Protesters gathered at Dortmund Square on Monday evening, in an ad-hoc merging of protests organised by Stand Up to Racism and Momentum. Though the two had stated different reasons for their protests, the emotions on display were intense, despite that the UK Government has had only a week of relations with the new US administration. Spilling out of Dortmund Square, the protest turned into a march, doing a lap down Boar Lane, and up Briggate, before finishing outside the Leeds Art Gallery. At the march’s peak, the crowd spanned from one end of Briggate to the other. The protests did however draw the ire of commuters, angered by the march’s disruption of bus routes. Nevertheless, it was organised with only a day’s notice, and turnout exceeded expectations. If President Trump does visit the UK, it has likely been a prelude to larger protests.
On their Facebook event, Stand Up to Racism, presided by Diane Abbott MP, a key Jeremy Corbyn ally, stated their protest was a display against growing racism and Islamophobia. Momentum, the movement founded to support Corbyn’s leadership, billed it as a direct protest against Trump’s policies, and the UK Government’s attempts to develop closer ties with the US.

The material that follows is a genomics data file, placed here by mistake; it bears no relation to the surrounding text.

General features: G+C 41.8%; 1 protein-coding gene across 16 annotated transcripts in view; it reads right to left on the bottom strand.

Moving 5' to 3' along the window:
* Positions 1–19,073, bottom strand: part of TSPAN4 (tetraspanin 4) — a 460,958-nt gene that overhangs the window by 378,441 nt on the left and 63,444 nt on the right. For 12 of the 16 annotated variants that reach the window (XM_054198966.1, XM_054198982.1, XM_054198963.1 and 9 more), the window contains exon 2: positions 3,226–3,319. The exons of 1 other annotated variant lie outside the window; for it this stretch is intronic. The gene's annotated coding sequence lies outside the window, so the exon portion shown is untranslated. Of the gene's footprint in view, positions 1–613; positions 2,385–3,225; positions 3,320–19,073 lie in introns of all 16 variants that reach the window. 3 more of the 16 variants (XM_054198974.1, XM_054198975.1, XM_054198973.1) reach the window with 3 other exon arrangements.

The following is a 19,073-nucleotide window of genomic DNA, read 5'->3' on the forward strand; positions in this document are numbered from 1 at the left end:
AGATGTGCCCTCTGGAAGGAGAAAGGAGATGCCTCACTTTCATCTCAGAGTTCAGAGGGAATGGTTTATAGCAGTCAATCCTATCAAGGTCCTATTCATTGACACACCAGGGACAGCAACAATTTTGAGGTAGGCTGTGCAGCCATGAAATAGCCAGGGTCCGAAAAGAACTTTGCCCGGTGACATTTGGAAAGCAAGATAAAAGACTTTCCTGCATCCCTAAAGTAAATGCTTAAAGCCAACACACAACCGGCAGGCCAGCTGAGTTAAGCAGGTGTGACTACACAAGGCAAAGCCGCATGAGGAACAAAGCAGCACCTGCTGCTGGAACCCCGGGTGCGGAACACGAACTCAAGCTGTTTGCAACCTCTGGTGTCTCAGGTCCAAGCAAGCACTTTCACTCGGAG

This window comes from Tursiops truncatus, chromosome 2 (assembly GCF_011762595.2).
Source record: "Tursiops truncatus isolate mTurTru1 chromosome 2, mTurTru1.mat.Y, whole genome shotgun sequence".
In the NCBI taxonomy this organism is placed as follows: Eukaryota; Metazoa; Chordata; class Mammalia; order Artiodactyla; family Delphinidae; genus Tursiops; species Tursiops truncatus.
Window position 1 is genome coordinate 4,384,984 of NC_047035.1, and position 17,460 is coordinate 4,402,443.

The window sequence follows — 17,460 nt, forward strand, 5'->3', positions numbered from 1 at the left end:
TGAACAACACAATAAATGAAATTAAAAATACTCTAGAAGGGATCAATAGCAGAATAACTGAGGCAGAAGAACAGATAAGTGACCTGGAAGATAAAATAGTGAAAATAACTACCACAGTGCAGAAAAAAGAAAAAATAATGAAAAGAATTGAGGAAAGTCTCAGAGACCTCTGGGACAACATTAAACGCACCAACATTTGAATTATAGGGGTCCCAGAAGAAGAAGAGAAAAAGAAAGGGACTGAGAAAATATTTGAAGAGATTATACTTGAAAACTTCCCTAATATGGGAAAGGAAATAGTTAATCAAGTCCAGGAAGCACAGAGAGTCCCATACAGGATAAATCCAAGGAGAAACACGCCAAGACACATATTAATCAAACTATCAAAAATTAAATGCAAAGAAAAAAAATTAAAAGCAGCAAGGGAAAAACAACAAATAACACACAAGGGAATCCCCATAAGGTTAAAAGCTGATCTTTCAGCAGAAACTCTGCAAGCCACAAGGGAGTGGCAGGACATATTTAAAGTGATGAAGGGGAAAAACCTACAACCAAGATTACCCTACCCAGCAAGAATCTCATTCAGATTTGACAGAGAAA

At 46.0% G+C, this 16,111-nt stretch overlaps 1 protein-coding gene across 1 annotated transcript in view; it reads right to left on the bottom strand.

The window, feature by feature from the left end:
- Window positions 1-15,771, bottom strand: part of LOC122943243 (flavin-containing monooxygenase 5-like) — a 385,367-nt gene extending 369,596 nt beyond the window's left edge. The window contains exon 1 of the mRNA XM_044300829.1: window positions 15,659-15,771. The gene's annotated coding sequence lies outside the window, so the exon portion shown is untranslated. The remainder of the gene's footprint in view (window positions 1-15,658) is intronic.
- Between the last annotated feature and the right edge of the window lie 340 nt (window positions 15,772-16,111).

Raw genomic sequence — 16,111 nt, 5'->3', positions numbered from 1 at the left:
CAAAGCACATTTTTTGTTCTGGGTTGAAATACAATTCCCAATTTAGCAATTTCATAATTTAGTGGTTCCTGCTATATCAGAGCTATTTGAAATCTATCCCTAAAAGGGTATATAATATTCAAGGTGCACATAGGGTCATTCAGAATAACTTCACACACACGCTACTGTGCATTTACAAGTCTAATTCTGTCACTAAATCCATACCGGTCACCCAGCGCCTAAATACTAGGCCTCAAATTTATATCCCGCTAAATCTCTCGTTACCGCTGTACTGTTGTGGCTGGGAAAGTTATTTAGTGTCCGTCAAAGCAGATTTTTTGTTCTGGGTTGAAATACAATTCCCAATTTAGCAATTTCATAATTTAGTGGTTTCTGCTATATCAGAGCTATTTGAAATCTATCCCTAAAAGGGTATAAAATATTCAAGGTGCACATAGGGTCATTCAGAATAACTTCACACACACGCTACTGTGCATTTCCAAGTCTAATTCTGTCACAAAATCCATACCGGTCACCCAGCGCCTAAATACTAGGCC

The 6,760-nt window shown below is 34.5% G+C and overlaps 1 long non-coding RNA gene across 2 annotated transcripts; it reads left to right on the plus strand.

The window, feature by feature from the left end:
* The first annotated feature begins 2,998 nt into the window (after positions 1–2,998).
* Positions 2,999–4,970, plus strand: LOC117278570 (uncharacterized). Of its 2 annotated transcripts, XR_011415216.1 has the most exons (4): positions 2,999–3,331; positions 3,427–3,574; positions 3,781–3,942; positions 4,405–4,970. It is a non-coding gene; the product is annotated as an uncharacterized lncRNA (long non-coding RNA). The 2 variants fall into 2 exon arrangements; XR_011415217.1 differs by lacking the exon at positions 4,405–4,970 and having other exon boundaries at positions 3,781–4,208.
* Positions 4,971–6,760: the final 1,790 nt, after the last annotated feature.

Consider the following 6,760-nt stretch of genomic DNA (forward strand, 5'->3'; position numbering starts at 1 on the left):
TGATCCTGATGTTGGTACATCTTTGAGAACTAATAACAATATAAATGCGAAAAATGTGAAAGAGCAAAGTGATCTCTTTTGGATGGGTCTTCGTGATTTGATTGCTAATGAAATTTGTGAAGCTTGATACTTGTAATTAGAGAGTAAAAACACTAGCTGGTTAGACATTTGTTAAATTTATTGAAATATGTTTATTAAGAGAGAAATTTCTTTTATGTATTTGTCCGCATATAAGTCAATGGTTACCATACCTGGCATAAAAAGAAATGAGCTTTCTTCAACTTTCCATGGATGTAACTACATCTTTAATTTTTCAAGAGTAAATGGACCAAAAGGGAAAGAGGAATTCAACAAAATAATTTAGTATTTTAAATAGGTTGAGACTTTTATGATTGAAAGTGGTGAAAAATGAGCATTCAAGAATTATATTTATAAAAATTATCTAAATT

The bulk of the protesters were students and political activists, but significant numbers of first time protesters turned out. Marcel, a retiree in her first protest, hoped to create pressure on the US Government to allow the return of green card holders. She also baulked at the prospect of a state visit by Trump: “I don’t think he should be meeting the Queen, he should go to Downing Street and not bother anybody else”.
Those interviewed by the Gryphon were unanimous in the desire to rescind the invitation of a state visit, and hold back from closer ties with the US. Ian, a political activist, said “I don’t want him coming here. If he does, then we’ll be down in London protesting against him”.
It’s precarious for Teresa May’s administration. Though they had hoped to sooth US ties before it becomes politically difficult to be seen close to the new Presidency, Trump’s moves to take instant action with executive powers has undermined this strategy. It leaves the UK with few reliable allies. The Conservatives had likely hoped to pivot towards a Clinton led US, as British influence in Europe diminished. They are now caught between an electorate that can palate neither EU membership, nor close ties to the US.
There is already intense pressure on May, as she was forced to backtrack from a neutral position on American immigration regulations and move to protect the interests of UK dual nationals. As a petition to prevent a state visit by Trump passed a million signatures, May is holding, dismissing the petition as a ‘populist gesture’. However, unpopular relationships with the US have ousted Prime Ministers before.
(Images: Ben Hutchinson)